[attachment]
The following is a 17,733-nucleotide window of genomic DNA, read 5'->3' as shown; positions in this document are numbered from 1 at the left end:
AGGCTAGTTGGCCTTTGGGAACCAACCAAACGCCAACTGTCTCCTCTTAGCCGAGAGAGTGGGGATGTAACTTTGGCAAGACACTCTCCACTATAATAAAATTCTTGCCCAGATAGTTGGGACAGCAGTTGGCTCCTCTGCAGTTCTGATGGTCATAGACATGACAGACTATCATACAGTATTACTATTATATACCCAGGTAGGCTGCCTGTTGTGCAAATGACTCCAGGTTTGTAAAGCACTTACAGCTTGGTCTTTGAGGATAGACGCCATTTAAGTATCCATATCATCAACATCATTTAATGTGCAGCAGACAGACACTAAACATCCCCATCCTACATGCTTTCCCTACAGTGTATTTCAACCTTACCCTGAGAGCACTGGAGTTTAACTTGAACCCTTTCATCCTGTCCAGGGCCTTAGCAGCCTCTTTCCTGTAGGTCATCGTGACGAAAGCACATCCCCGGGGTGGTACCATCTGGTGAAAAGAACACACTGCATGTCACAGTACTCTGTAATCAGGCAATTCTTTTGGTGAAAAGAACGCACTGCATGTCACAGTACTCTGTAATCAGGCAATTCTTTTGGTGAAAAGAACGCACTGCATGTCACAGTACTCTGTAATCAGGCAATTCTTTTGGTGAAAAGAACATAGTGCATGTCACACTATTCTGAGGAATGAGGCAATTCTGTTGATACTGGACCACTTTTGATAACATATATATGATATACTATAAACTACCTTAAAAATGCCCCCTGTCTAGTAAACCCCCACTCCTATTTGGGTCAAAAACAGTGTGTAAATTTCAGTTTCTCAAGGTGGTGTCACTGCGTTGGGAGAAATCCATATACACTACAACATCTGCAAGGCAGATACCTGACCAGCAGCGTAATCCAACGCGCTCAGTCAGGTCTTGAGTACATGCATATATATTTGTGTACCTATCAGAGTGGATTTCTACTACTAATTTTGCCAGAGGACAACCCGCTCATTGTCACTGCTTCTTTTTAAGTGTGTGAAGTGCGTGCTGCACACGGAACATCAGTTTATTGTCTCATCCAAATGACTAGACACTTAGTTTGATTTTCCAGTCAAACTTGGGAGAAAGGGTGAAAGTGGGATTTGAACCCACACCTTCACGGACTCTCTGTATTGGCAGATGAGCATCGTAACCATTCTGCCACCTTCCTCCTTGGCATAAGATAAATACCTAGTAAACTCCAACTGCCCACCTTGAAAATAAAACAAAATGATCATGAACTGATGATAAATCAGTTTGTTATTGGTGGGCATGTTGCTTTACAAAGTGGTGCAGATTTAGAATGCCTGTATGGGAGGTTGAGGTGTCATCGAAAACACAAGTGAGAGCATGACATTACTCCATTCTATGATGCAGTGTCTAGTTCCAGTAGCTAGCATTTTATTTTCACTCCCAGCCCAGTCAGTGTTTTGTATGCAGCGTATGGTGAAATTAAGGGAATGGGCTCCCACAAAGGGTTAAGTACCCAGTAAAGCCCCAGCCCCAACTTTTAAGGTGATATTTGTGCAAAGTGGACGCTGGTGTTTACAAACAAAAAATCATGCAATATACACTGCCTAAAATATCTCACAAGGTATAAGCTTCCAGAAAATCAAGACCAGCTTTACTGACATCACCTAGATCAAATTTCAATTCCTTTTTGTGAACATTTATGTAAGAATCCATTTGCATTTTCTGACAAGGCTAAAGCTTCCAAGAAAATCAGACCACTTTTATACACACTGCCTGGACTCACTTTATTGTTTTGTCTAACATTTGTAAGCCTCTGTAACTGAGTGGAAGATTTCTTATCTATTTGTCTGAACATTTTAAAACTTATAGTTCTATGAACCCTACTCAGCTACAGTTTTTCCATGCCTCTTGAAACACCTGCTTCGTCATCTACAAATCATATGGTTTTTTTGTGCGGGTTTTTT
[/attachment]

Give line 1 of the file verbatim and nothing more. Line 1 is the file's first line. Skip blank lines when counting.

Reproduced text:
The following is a 17,733-nucleotide window of genomic DNA, read 5'->3' as shown; positions in this document are numbered from 1 at the left end: